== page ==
The Grey Nurse is a distinctive fish, which is usually grey-brown on top and a dirty white underneath. A distinctive character of this species is that both dorsal fins and the anal fin are of a similar size. Many sharks have a tail with a long dorsal (upper) lobe and a shorter ventral (lower) lobe. This type of tail is described as heterocercal. When a shark swims the large upper lobe of the tail tends to push the snout of the shark down. This is balanced by the lift produced by the pectoral fins and the ventral surface of the snout.
The tail of the Grey Nurse Shark is heterocercal and has a characteristic subterminal notch. You can see this in the image above.
For a more unusual look at the anatomy of the Grey Nurse Shark, you can have a look at the Autopsy Images we have from a autopsy done on a male grey nurse shark that died in an aquarium in 2000.
Grey Nurse Sharks are counter shaded, the dorsal (upper) part is dark, mostly a grey to bronzy colour whereas the ventral (lower) part of the body is pale. Juveniles have reddish or brownish spots on the posterior (back) half of the body and tail. These spots generally fade as the Grey Nurse matures, but are sometimes still visible on adults.
Sharks do not have scales like bony fish but instead have rough skin. Their skin is covered with tiny sharp teeth called dermal denticles. These teeth can scrap the skin off your hand if you rub it the wrong way, which is from tail to head. When rubbed from head to tail sharks feel smooth (with the exception of a few species). The denticles are there to make the shark move silently, and for protection.
The internal skeleton of a shark is made of cartilage and connective tissue making the shark very flexible and light. The shark has no rib cage, so when it is on land its own weight can literally crush its body.
In Africa, the Grey Nurse Shark is known as the Raggy Tooth Shark. The reason for this name is obvious. This species has fang-like teeth which are visible when the shark's mouth is closed. The teeth of the Grey Nurse Shark are constantly being replaced. This means that older, damaged, or blunt teeth on the exterior surfaces of the jaws are replaced by new teeth. In the whaler sharks, family Carcharhinidae, each tooth is replaced every eight to fifteen days. The front teeth of the Grey Nurse Shark are lanceolate (long) with a lateral cusplet (small barb) on each, whereas those at the back of the jaw are smaller and lack cusps.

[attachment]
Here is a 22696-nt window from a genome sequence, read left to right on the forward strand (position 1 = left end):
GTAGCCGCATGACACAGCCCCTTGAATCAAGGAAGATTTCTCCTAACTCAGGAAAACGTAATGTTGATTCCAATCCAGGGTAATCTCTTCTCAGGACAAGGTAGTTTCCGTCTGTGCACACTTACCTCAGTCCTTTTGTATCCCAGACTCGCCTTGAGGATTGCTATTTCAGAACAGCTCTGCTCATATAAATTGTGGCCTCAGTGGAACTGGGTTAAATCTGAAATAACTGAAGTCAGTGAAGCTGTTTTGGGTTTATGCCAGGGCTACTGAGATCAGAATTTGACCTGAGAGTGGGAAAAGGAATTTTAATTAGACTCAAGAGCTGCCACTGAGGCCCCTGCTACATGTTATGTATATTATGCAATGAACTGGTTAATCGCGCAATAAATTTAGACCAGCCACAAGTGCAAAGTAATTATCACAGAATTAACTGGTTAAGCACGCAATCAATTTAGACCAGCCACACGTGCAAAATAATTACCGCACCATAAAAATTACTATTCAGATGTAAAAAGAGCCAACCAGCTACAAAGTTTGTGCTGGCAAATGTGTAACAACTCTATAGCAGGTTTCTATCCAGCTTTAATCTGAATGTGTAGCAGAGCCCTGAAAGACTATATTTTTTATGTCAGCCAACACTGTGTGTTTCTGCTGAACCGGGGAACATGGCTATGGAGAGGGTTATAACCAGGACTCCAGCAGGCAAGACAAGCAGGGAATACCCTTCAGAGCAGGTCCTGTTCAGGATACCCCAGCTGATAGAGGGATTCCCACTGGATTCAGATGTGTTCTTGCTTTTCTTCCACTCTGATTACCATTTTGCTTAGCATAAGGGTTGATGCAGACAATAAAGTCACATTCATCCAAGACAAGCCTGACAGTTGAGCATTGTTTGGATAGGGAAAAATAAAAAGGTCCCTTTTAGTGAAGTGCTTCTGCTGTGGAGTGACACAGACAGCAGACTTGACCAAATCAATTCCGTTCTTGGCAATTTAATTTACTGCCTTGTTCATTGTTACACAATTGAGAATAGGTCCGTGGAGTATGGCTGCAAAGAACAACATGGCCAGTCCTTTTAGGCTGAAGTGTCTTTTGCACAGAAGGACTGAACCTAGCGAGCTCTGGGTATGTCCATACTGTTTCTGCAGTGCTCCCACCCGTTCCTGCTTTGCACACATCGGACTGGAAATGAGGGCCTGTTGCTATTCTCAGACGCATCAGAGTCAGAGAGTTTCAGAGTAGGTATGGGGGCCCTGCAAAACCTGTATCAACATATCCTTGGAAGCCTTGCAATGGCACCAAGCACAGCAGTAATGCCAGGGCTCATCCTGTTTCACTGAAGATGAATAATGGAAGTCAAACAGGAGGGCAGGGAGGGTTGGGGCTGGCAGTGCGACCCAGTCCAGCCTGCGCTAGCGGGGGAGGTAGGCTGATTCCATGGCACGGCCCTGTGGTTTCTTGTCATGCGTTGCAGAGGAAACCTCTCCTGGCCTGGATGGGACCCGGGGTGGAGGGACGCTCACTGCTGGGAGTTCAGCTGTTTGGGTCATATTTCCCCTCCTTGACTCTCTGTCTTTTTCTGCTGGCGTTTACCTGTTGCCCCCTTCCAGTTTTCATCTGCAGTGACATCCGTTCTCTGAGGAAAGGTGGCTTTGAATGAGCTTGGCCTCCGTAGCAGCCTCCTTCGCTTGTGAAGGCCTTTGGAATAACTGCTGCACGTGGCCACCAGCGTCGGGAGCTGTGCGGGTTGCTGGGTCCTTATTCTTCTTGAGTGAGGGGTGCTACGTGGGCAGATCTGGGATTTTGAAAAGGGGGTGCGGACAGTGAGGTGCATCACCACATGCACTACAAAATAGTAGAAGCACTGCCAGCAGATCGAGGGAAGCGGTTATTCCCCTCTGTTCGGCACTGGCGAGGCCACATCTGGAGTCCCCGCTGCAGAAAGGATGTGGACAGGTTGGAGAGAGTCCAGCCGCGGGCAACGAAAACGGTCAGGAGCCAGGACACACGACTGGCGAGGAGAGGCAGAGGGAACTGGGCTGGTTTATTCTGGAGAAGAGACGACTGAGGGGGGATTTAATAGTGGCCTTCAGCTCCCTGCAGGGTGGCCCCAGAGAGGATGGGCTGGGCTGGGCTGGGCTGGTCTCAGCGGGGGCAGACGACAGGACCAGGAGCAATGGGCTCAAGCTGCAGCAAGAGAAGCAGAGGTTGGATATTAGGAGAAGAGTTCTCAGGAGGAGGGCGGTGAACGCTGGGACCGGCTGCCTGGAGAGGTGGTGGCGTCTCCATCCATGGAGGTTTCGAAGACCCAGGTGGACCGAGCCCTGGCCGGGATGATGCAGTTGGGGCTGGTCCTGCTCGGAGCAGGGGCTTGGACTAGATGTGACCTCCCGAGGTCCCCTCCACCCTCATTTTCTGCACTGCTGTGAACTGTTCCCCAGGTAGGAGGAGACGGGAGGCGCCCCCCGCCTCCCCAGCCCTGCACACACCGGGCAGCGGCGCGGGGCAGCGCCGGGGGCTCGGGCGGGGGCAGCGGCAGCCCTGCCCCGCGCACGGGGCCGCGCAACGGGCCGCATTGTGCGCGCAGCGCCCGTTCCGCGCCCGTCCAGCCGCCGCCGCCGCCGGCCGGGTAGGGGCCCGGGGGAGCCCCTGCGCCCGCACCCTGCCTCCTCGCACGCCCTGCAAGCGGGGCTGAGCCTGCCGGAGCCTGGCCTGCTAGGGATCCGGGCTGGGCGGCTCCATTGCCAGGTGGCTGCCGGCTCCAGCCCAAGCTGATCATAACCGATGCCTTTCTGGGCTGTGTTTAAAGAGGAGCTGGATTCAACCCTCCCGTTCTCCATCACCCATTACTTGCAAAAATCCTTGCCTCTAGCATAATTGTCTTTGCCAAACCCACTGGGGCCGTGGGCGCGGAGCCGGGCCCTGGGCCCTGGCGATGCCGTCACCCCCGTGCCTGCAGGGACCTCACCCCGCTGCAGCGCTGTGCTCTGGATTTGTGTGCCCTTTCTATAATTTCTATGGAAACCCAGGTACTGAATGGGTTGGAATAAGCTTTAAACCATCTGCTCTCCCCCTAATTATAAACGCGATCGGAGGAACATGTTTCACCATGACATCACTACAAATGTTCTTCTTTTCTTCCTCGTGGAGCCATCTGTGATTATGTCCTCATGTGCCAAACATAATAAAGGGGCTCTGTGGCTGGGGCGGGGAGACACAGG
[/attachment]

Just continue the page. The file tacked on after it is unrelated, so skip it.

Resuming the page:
Description Of Species
The Grey Nurse Shark, also known in the USA as the sand tiger shark and in South Africa as the spotted ragged-tooth shark, is one of four species belonging to the family Odontaspididae. The species has a large, rather stout body and is coloured grey to grey-brown dorsally, with a paler off white under belly. Reddish or brownish spots may occur on the caudal fin and posterior half of the body, particularly in juveniles.
The species has a conical snout, long awl-like teeth in both jaws (with single lateral cusplets), similarly sized first and second dorsal fins and an asymmetrical caudal fin. Grey Nurse Sharks grow to at least 360 cm total. The Grey Nurse Shark is a slow but strong swimmer and is thought to be more active at night.